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Old October 19, 2021, 07:33 PM   #4
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here you go mate watch part 2 also..

https://www.bing.com/videos/search?q...tail&FORM=VIRE

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Old October 21, 2021, 09:12 AM   #5
RickB
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I've shot some .45 ACP jacketed bullets through my S&W Hand Ejector Mk. II, which has a M1917 cylinder rather than shaved .455 cylinder, and accuracy was no better than "minute of pie plate" at ten yards.
I'd be as concerned with accuracy, as pressure.
Are there any appropriate jacketed bullets, sized .454" or larger?
It's interesting that indoor ranges allow jacketed bullets with exposed lead at the base, but won't allow the polymer-coated bullets designed specifically to reduce lead residue in indoor ranges by completely sealing the lead within the coating.
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Old October 21, 2021, 10:04 AM   #6
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Another option is to stop worrying about .45 Auto and shim the cylinder to go back to .455 Webley.
I know a fellow that sells the correct set of parts. They require some fitting, low temperature solder for installation, and bluing touch up on the shims.
Though not the most elegant solution, it is the cheapest, simplest, and easiest way to return the revolver to a condition closest to what it should be.

PM if you want contact information.
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Old October 21, 2021, 08:50 PM   #7
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Quote:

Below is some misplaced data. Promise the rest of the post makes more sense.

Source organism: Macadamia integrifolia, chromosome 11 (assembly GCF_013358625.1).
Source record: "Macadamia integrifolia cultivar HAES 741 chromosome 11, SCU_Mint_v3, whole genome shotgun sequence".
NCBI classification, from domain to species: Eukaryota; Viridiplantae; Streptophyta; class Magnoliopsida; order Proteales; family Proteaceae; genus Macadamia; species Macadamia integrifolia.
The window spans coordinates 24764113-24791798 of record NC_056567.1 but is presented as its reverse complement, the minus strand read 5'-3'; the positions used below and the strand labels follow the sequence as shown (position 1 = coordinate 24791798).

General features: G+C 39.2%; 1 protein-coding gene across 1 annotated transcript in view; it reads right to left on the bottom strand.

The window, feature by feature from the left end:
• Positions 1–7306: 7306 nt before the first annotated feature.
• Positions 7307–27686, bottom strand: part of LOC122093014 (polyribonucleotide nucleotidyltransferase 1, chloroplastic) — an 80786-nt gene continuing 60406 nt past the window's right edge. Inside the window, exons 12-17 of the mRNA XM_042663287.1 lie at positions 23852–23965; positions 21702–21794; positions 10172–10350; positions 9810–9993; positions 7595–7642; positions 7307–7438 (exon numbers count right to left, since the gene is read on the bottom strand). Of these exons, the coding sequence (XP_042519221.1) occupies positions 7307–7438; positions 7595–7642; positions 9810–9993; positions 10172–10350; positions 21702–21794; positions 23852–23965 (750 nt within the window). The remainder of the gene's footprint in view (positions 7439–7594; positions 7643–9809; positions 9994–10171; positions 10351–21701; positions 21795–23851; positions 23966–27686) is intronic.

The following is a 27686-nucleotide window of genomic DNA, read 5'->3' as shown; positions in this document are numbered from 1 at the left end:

Another option is to stop worrying about .45 Auto and shim the cylinder to go back to .455 Webley.
This works if you have, or can get .455 Webley ammo.

Around 20 years ago I spoke at some length with a fellow who was shimming the Webley cylinders. This is not a do it at home project, unless you are a gunsmith working from home.

If I remember right, he was using screws to attach the shim to the cylinder. One thing to consider is that not all the shaved Webleys were shaved the same amount. Some had more metal removed than others.

Shim thickness needs to be correct for the individual gun its going in. One size thickness will not fit all.

I have a 1917 Mk VI that has been "just barely" shaved. IT will still fire Hornady .455 Webley, but not 100% reliably. It does work 100% reliably with ACP brass and S&W half moon clips. It will not work with any full moon clip I have found. It will not work with .45 Auto Rim brass, there is enough clearance to let the cylinder close, but not enough to allow it to turn when loaded with .45AR cases.

Other guns I have seen had more metal removed and do work with AR brass or full moon clips.

There is something else you can try to make clipless ammo. take a .45 Colt or .45 Schofield and trim it to .455 length. The case body should fit, the rims will be a bit small in diameter, but are a bit thicker than .455 rims and this MIGHT work in a shaved webley, depending on the individual gun's tolerances. I say MIGHT, not "should" or "will" you'll have to test it in the gun you have in your hands to see if it work, or not.

I considered getting my gun shimmed and I considered using cut down Schofield brass but decided it wasn't worth it, I have enough clips that work and ACP brass in plenty.
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Old October 21, 2021, 08:52 PM   #8
FrankenMauser
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Quote:
Shim thickness needs to be correct for the individual gun its going in. One size thickness will not fit all.
That is why the parts require fitting.